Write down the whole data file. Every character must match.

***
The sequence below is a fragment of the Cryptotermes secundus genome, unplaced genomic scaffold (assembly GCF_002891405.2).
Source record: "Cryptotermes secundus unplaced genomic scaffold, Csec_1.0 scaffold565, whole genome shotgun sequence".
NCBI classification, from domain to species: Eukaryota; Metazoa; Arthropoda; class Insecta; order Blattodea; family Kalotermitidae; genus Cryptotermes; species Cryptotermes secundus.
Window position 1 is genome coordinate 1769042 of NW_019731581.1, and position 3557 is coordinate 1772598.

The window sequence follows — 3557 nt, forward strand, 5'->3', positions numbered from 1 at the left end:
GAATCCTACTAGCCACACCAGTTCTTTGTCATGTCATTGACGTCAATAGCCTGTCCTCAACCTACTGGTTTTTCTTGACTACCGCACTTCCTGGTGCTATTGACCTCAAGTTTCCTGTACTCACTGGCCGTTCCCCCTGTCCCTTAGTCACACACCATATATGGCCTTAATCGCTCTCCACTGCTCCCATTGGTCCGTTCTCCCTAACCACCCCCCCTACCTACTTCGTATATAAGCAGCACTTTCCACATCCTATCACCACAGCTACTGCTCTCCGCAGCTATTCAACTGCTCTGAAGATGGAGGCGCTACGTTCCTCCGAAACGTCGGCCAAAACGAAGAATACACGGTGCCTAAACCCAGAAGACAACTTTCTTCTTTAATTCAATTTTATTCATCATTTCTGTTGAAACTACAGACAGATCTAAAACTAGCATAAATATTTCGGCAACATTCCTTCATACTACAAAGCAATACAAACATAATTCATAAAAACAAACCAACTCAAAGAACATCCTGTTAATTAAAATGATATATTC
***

The sequence below is a fragment of the Cryptotermes secundus genome, unplaced genomic scaffold (assembly GCF_002891405.2).
Source record: "Cryptotermes secundus unplaced genomic scaffold, Csec_1.0 scaffold565, whole genome shotgun sequence".
NCBI classification, from domain to species: Eukaryota; Metazoa; Arthropoda; class Insecta; order Blattodea; family Kalotermitidae; genus Cryptotermes; species Cryptotermes secundus.
Window position 1 is genome coordinate 1769042 of NW_019731581.1, and position 3557 is coordinate 1772598.

The window sequence follows — 3557 nt, forward strand, 5'->3', positions numbered from 1 at the left end:
GAATCCTACTAGCCACACCAGTTCTTTGTCATGTCATTGACGTCAATAGCCTGTCCTCAACCTACTGGTTTTTCTTGACTACCGCACTTCCTGGTGCTATTGACCTCAAGTTTCCTGTACTCACTGGCCGTTCCCCCTGTCCCTTAGTCACACACCATATATGGCCTTAATCGCTCTCCACTGCTCCCATTGGTCCGTTCTCCCTAACCACCCCCCCTACCTACTTCGTATATAAGCAGCACTTTCCACATCCTATCACCACAGCTACTGCTCTCCGCAGCTATTCAACTGCTCTGAAGATGGAGGCGCTACGTTCCTCCGAAACGTCGGCCAAAACGAAGAATACACGGTGCCTAAACCCAGAAGACAACTTTCTTCTTTAATTCAATTTTATTCATCATTTCTGTTGAAACTACAGACAGATCTAAAACTAGCATAAATATTTCGGCAACATTCCTTCATACTACAAAGCAATACAAACATAATTCATAAAAACAAACCAACTCAAAGAACATCCTGTTAATTAAAATGATATATTC